Shame and Guilt: When Your Child Fails As A Parent | Grand Family Coalition
post-template-default,single,single-post,postid-16641,single-format-standard,ajax_fade,page_not_loaded,,qode-theme-ver-16.2,qode-theme-bridge,disabled_footer_bottom,wpb-js-composer js-comp-ver-5.4.7,vc_responsive

Shame and Guilt: When Your Child Fails As A Parent

Shame and Guilt: When Your Child Fails As A Parent

My child has failed as a parent! There is nothing more devastating than feeling this in your heart. You know you have done everything you thought was right. You did the best you could; you’ve given it your all. You know that like everyone else, you have made mistakes and that your own life has gotten you into some sticky stuff, but still the questions creep in and take over. “Was I that bad of a parent? I thought I taught them better than this. Why?! What went wrong? Where did “I” go wrong?”

This shame and guilt will consume you and make you angry. You want to fix it and make it go away. You want to make it all better. Your child only wants you to listen, but listening feels like you are condoning the behavior—the behavior that has caused you and so many others such stress and pain. Instead, you shake your finger, scold them, and think you can shame them into making better choices. You can’t. It doesn’t work. The more you try, the more you push them away. This makes you feel even worse. Sometimes the idea of being one big happy family can feel so hopeless and far away.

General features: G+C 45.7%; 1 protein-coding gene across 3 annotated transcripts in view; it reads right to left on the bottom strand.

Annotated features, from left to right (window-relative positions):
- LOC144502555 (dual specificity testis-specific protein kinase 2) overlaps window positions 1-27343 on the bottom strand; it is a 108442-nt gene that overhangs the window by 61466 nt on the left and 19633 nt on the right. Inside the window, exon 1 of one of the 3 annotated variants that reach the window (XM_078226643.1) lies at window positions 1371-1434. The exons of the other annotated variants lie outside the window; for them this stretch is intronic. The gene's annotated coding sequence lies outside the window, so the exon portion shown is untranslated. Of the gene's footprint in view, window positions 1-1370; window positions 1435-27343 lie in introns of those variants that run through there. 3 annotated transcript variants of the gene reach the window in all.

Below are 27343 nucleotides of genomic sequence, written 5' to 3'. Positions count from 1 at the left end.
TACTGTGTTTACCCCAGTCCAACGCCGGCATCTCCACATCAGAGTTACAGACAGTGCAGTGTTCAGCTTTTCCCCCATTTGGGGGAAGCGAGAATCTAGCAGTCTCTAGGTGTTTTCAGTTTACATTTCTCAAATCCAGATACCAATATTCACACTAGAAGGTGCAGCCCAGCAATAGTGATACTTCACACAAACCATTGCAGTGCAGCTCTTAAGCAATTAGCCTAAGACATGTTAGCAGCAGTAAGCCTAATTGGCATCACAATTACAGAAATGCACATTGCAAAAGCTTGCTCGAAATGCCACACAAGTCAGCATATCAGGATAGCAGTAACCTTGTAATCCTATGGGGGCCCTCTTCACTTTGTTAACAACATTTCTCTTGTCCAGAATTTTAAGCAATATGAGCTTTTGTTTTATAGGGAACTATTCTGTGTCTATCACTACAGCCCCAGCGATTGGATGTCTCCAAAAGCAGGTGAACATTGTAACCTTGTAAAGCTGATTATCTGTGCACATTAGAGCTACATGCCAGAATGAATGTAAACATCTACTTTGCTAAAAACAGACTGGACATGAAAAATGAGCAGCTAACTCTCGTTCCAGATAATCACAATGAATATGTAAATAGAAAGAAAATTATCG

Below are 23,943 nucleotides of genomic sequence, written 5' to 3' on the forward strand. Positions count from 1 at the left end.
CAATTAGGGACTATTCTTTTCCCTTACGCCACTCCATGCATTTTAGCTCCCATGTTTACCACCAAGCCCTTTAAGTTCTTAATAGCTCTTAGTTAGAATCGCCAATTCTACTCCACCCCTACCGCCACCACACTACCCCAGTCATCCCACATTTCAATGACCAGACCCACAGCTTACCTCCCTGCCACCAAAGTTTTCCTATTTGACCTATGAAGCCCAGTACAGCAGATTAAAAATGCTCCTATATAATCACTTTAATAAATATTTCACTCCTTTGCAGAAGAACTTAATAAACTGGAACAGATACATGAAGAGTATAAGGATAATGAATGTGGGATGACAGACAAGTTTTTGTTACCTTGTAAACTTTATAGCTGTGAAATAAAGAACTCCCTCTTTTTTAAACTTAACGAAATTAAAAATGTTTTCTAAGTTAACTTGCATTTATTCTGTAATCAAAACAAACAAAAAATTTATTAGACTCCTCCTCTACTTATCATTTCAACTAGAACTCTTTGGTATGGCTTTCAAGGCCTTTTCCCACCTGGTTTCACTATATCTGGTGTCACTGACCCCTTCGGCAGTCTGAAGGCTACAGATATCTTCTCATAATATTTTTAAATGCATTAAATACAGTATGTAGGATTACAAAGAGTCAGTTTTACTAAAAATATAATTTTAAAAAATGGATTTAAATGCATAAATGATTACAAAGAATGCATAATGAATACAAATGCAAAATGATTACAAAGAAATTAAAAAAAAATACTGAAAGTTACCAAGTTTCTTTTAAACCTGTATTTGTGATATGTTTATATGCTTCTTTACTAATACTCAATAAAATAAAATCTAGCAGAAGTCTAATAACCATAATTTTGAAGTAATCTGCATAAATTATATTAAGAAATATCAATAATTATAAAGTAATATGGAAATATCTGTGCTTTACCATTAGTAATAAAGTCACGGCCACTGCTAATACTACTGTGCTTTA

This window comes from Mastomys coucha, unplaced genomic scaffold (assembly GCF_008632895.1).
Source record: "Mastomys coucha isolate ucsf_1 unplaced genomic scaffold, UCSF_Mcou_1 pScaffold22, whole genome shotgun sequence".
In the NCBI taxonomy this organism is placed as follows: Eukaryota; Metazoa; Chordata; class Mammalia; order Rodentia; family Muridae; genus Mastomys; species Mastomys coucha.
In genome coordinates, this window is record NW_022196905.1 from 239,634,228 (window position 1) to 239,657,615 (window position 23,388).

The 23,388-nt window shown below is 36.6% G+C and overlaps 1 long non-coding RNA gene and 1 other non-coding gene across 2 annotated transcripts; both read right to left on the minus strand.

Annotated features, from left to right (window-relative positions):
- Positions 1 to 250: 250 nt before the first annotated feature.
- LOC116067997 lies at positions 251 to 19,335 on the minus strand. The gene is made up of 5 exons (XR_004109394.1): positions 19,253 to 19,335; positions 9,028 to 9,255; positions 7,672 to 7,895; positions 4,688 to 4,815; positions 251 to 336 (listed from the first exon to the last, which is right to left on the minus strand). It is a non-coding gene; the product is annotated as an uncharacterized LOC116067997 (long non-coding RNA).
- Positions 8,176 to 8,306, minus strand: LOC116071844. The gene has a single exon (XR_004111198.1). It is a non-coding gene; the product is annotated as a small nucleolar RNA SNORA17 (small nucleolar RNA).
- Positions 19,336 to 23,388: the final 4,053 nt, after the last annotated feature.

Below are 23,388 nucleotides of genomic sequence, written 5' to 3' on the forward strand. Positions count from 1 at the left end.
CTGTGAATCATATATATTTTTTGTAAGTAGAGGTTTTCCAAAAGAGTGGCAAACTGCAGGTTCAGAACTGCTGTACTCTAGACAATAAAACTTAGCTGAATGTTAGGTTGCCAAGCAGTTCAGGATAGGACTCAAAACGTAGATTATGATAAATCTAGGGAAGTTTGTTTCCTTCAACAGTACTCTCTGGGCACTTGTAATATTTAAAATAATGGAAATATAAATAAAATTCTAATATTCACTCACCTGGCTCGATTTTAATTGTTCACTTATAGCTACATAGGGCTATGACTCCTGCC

These are some of the many thoughts and feelings that I as a grandparent raising my grandchild experience. I have heard many of the same things through my interactions with other grandparents in similar situations. It can be so difficult not to blame yourself. It can be so hard not to place all the responsibility for our child’s choices and actions on ourselves.
It makes sense that we would want to fix the situation, but one of the most important things to keep in mind is to remember that this is not your fault. This is not your undoing.

This may be one of the most difficult things you will ever have to do. But as one wise grandmother told me, “I never lost hope, and I never will.”

We are resilient.

By Gail Engel, Founder of Grand Family Coalition, Jana Carson GRANDcares Site Coordinator, Bev Bar, grandmother